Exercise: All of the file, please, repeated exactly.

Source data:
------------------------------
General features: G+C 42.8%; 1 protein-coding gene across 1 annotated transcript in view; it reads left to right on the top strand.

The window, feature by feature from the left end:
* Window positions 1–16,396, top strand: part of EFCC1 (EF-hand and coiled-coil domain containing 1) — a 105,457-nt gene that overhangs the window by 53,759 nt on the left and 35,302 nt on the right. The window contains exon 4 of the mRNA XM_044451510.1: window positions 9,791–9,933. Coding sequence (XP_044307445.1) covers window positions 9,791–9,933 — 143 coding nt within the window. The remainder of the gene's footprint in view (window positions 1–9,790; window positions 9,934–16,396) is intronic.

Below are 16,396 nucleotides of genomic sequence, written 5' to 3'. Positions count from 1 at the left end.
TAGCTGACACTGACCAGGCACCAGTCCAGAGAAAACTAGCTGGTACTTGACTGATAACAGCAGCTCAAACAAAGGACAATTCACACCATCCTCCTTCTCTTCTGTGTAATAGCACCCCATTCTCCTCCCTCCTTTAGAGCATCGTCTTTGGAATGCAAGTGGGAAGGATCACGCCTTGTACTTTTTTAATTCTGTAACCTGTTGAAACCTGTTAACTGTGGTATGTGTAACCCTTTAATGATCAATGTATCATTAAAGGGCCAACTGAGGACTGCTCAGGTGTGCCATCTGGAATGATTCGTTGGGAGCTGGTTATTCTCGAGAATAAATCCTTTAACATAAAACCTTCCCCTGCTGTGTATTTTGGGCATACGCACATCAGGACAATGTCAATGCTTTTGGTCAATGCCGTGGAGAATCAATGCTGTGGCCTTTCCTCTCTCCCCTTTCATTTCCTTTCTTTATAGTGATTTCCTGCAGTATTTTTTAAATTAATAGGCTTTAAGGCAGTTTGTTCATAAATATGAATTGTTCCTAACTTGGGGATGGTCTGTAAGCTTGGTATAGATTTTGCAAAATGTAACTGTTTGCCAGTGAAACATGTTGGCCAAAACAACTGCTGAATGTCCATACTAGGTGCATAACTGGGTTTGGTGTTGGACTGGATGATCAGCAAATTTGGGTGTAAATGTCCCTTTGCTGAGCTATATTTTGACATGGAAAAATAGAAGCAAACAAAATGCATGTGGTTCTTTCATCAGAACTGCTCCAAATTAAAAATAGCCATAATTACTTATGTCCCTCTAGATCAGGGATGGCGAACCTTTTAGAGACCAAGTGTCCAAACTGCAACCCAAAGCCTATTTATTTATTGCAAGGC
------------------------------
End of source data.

General features: G+C 42.8%; 1 protein-coding gene across 1 annotated transcript in view; it reads left to right on the top strand.

The window, feature by feature from the left end:
* Window positions 1–16,396, top strand: part of EFCC1 (EF-hand and coiled-coil domain containing 1) — a 105,457-nt gene that overhangs the window by 53,759 nt on the left and 35,302 nt on the right. The window contains exon 4 of the mRNA XM_044451510.1: window positions 9,791–9,933. Coding sequence (XP_044307445.1) covers window positions 9,791–9,933 — 143 coding nt within the window. The remainder of the gene's footprint in view (window positions 1–9,790; window positions 9,934–16,396) is intronic.

Below are 16,396 nucleotides of genomic sequence, written 5' to 3'. Positions count from 1 at the left end.
TAGCTGACACTGACCAGGCACCAGTCCAGAGAAAACTAGCTGGTACTTGACTGATAACAGCAGCTCAAACAAAGGACAATTCACACCATCCTCCTTCTCTTCTGTGTAATAGCACCCCATTCTCCTCCCTCCTTTAGAGCATCGTCTTTGGAATGCAAGTGGGAAGGATCACGCCTTGTACTTTTTTAATTCTGTAACCTGTTGAAACCTGTTAACTGTGGTATGTGTAACCCTTTAATGATCAATGTATCATTAAAGGGCCAACTGAGGACTGCTCAGGTGTGCCATCTGGAATGATTCGTTGGGAGCTGGTTATTCTCGAGAATAAATCCTTTAACATAAAACCTTCCCCTGCTGTGTATTTTGGGCATACGCACATCAGGACAATGTCAATGCTTTTGGTCAATGCCGTGGAGAATCAATGCTGTGGCCTTTCCTCTCTCCCCTTTCATTTCCTTTCTTTATAGTGATTTCCTGCAGTATTTTTTAAATTAATAGGCTTTAAGGCAGTTTGTTCATAAATATGAATTGTTCCTAACTTGGGGATGGTCTGTAAGCTTGGTATAGATTTTGCAAAATGTAACTGTTTGCCAGTGAAACATGTTGGCCAAAACAACTGCTGAATGTCCATACTAGGTGCATAACTGGGTTTGGTGTTGGACTGGATGATCAGCAAATTTGGGTGTAAATGTCCCTTTGCTGAGCTATATTTTGACATGGAAAAATAGAAGCAAACAAAATGCATGTGGTTCTTTCATCAGAACTGCTCCAAATTAAAAATAGCCATAATTACTTATGTCCCTCTAGATCAGGGATGGCGAACCTTTTAGAGACCAAGTGTCCAAACTGCAACCCAAAGCCTATTTATTTATTGCAAGGC